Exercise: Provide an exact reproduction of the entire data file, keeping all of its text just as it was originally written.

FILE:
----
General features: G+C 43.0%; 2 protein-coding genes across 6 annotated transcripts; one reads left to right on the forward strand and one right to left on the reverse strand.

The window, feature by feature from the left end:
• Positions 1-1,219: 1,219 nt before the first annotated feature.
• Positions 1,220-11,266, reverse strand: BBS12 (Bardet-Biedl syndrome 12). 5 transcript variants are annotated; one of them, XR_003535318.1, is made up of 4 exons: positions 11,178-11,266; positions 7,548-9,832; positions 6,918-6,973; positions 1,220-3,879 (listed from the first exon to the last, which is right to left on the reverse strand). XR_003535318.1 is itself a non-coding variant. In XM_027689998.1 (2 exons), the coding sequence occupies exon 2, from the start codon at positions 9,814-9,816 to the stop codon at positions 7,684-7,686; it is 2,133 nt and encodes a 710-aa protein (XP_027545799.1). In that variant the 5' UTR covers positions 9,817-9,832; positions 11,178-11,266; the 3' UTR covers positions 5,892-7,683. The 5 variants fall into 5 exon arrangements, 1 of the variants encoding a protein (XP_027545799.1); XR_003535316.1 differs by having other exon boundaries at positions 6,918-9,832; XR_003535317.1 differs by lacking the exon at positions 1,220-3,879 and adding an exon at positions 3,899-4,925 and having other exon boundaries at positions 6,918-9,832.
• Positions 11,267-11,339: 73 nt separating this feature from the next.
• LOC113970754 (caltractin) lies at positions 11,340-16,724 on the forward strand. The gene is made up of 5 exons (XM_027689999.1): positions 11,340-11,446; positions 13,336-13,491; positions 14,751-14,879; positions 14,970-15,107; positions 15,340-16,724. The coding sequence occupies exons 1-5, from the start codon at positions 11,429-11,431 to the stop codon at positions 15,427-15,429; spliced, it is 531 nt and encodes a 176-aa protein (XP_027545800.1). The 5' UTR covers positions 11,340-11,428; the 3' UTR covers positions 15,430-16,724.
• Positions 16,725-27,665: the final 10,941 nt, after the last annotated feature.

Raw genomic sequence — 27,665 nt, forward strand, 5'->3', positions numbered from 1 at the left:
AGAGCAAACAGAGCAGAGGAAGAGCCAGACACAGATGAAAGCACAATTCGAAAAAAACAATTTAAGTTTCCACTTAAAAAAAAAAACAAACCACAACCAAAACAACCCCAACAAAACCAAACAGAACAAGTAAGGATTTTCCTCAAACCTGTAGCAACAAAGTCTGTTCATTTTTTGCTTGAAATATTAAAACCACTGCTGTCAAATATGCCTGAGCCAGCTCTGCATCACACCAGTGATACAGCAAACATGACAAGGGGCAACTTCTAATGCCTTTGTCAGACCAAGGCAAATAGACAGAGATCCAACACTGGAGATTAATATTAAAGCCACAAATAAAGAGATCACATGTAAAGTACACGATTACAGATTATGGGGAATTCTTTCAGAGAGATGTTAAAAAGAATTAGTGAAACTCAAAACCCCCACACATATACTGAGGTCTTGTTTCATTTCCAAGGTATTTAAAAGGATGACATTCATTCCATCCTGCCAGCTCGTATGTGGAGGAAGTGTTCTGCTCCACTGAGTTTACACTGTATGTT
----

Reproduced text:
General features: G+C 43.0%; 2 protein-coding genes across 6 annotated transcripts; one reads left to right on the forward strand and one right to left on the reverse strand.

The window, feature by feature from the left end:
• Positions 1-1,219: 1,219 nt before the first annotated feature.
• Positions 1,220-11,266, reverse strand: BBS12 (Bardet-Biedl syndrome 12). 5 transcript variants are annotated; one of them, XR_003535318.1, is made up of 4 exons: positions 11,178-11,266; positions 7,548-9,832; positions 6,918-6,973; positions 1,220-3,879 (listed from the first exon to the last, which is right to left on the reverse strand). XR_003535318.1 is itself a non-coding variant. In XM_027689998.1 (2 exons), the coding sequence occupies exon 2, from the start codon at positions 9,814-9,816 to the stop codon at positions 7,684-7,686; it is 2,133 nt and encodes a 710-aa protein (XP_027545799.1). In that variant the 5' UTR covers positions 9,817-9,832; positions 11,178-11,266; the 3' UTR covers positions 5,892-7,683. The 5 variants fall into 5 exon arrangements, 1 of the variants encoding a protein (XP_027545799.1); XR_003535316.1 differs by having other exon boundaries at positions 6,918-9,832; XR_003535317.1 differs by lacking the exon at positions 1,220-3,879 and adding an exon at positions 3,899-4,925 and having other exon boundaries at positions 6,918-9,832.
• Positions 11,267-11,339: 73 nt separating this feature from the next.
• LOC113970754 (caltractin) lies at positions 11,340-16,724 on the forward strand. The gene is made up of 5 exons (XM_027689999.1): positions 11,340-11,446; positions 13,336-13,491; positions 14,751-14,879; positions 14,970-15,107; positions 15,340-16,724. The coding sequence occupies exons 1-5, from the start codon at positions 11,429-11,431 to the stop codon at positions 15,427-15,429; spliced, it is 531 nt and encodes a 176-aa protein (XP_027545800.1). The 5' UTR covers positions 11,340-11,428; the 3' UTR covers positions 15,430-16,724.
• Positions 16,725-27,665: the final 10,941 nt, after the last annotated feature.

Raw genomic sequence — 27,665 nt, forward strand, 5'->3', positions numbered from 1 at the left:
AGAGCAAACAGAGCAGAGGAAGAGCCAGACACAGATGAAAGCACAATTCGAAAAAAACAATTTAAGTTTCCACTTAAAAAAAAAAACAAACCACAACCAAAACAACCCCAACAAAACCAAACAGAACAAGTAAGGATTTTCCTCAAACCTGTAGCAACAAAGTCTGTTCATTTTTTGCTTGAAATATTAAAACCACTGCTGTCAAATATGCCTGAGCCAGCTCTGCATCACACCAGTGATACAGCAAACATGACAAGGGGCAACTTCTAATGCCTTTGTCAGACCAAGGCAAATAGACAGAGATCCAACACTGGAGATTAATATTAAAGCCACAAATAAAGAGATCACATGTAAAGTACACGATTACAGATTATGGGGAATTCTTTCAGAGAGATGTTAAAAAGAATTAGTGAAACTCAAAACCCCCACACATATACTGAGGTCTTGTTTCATTTCCAAGGTATTTAAAAGGATGACATTCATTCCATCCTGCCAGCTCGTATGTGGAGGAAGTGTTCTGCTCCACTGAGTTTACACTGTATGTT